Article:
Professor Alexei Miasnikov, Director of the Department of Mathematical Sciences has been named an inaugural Fellow of the American Mathematical Society (AMS). The AMS, the primary organization of American research mathematicians, has named a small percentage of its approximately thirty thousand members in the first year of the Fellows program. The program recognizes members who have made outstanding contributions to the creation, exposition, advancement, communication, and utilization of mathematics.
“This great honor affirms the enormous impact of Dr. Miasnikov’s contributions to the mathematical sciences,” says Dr. Michael Bruno, Dean of the Charles V. Schaefer, Jr. School of Engineering and Science. “Under his leadership, the Department of Mathematical Sciences is fostering innovative approaches to both research and education that are reverberating throughout the mathematical sciences community and beyond.”
Dr. Miasnikov continues to lead groundbreaking research into previously unapproachable mathematical topics. In collaboration with Professor Olga Kharlampovich of Hunter College, Dr. Miasnikov was awarded consecutive grants by the National Science Foundation to develop a framework using first-order logic that allows mathematicians to reconsider previously unsolvable problems. The researchers developed an algorithm to state categorically with first-order theory that certain mathematical objects held a definitive property. This algorithm opened the gates to answering a host of other unsolved problems, such as ongoing work on the first-order theory of natural numbers.
Dr. Miasnikov is also conducting important research in the field of algorithmic algebra, with applications in both theoretical and applied areas of mathematics. In mathematics and its applications, and in particular algebra, there are many problems for which there is no all-encompassing algorithm—i.e., it is impossible to write a program that will solve all instances of the problem. In these situations, Dr. Miasnikov has found that the impossibility of finding a total algorithm does not preclude the possibility of finding an effective algorithm. Furthermore, a focus on most cases could result in optimized algorithms. Dr. Miasnikov says, “Sometimes, we can develop an algorithm that proves to be useful for most instances of a problem, and the occasions in which the problem cannot be solved are rare. Indeed, we often find a total algorithmic solution for some problems which turns out to be very slow, in which case it might be more useful to implement fast algorithms that work for most instances.”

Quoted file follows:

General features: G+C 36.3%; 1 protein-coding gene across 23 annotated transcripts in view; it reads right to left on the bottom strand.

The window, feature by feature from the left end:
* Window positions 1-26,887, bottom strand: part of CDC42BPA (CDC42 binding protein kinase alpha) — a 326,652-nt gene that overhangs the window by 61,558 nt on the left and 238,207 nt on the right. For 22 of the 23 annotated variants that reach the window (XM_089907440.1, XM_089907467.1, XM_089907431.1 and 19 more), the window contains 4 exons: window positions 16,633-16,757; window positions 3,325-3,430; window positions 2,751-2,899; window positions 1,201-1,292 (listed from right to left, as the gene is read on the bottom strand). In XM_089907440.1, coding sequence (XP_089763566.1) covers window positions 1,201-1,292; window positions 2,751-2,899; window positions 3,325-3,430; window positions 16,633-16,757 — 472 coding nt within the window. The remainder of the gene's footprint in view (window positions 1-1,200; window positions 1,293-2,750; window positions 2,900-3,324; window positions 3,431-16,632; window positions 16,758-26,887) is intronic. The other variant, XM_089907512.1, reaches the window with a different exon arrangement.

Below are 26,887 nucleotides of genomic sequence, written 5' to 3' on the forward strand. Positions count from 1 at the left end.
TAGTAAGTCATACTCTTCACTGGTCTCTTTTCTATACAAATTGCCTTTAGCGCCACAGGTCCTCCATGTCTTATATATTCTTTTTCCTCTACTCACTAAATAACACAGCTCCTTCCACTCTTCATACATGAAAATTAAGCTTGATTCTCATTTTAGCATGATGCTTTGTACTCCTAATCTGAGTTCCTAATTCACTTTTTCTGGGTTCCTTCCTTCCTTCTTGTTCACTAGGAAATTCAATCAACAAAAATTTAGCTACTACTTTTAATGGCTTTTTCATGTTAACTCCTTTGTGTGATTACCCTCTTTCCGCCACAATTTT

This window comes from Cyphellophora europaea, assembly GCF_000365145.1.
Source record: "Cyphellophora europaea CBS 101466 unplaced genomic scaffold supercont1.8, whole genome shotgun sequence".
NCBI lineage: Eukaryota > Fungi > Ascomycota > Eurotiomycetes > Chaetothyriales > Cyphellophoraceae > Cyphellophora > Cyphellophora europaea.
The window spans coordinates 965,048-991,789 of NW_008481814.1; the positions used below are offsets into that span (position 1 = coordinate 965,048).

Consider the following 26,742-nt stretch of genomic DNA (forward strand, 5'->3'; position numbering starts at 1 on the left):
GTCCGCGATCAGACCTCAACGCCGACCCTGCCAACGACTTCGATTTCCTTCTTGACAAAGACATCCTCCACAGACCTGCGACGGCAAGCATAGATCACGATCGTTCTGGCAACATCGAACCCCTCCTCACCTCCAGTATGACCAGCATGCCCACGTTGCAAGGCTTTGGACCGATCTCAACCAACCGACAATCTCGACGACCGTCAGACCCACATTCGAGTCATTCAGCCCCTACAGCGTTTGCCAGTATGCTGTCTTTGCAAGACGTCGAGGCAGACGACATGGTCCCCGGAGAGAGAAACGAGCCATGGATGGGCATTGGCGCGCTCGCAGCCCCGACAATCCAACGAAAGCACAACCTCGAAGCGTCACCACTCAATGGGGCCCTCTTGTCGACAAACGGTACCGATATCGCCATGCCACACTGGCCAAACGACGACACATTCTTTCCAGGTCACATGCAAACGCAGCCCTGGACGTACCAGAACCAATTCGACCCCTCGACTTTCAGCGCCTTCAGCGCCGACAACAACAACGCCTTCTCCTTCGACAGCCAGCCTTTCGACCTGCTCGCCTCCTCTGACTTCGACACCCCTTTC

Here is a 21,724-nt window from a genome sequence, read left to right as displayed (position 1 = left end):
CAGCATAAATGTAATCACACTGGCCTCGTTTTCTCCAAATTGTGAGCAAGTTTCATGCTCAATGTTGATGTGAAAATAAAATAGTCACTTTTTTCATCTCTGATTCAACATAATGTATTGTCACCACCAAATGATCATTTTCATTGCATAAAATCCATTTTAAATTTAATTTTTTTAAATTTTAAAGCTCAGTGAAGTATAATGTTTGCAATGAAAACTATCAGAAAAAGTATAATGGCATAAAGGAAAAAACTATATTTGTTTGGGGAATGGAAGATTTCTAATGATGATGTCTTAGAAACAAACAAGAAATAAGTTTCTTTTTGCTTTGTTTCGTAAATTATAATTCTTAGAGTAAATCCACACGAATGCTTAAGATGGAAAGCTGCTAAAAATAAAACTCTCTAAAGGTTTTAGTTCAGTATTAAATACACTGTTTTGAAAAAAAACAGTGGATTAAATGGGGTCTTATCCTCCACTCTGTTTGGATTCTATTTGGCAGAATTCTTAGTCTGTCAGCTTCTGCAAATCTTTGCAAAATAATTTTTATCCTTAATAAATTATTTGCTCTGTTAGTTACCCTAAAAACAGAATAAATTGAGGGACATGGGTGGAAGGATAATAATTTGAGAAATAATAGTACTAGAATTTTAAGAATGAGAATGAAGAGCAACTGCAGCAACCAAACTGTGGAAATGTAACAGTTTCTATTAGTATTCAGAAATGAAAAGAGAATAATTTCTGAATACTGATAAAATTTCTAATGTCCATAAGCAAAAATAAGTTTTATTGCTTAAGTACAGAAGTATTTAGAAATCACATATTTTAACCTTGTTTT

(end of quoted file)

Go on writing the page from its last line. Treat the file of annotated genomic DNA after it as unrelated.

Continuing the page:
This research has substantial implications in cryptography. For example, there may be a problem used to encrypt data for which no total algorithm can be written, but for which a partial algorithm solves most instances relatively painlessly. In such a case, encryption that relies on the difficulty of that problem becomes susceptible to being broken. According to Dr. Miasnikov, “New types of mathematical problems related to cryptography require new, more practical types of algorithmic thinking."
Along with Dr. Robert Gilman of the Stevens Department of Mathematical Sciences, Dr. Miasnikov received a grant from the National Security Agency's (NSA) Mathematical Sciences Program to test a novel approach to the Andrews-Curtis conjecture. Dr. Miasnikov also received the prestigious and competitive Marsden Fund Award in 2010 for the project, “From automatic groups to automatic structures and beyond,” an international collaboration with Dr. Bakh Khoussainov from the University of Auckland in New Zealand, and Dr. Olga Kharlampovich from McGill University.
The AMS Fellows program allows mathematicians to be recognized by their peers as distinguished for their contributions to the profession. The program also seeks support the advancement of more mathematicians to leadership positions in their own institutions and in society at large.
About the Department of Mathematical Sciences
The Stevens Department of Mathematical Sciences provides students with a background vital for pursuing a job in industry, while also offering students the depth and rigor required for graduate studies in mathematics or related fields. Students discover how scientific and engineering problems have often inspired new developments in mathematics, and, conversely, mathematical results have frequently had an impact on business, engineering, the sciences, and technology. The Department is committed to stochastic systems and optimization, and algebraic cryptography as its areas of emphasis. The department is home to the Algebraic Cryptography Center which hosts regular seminars, conferences and international visitors.
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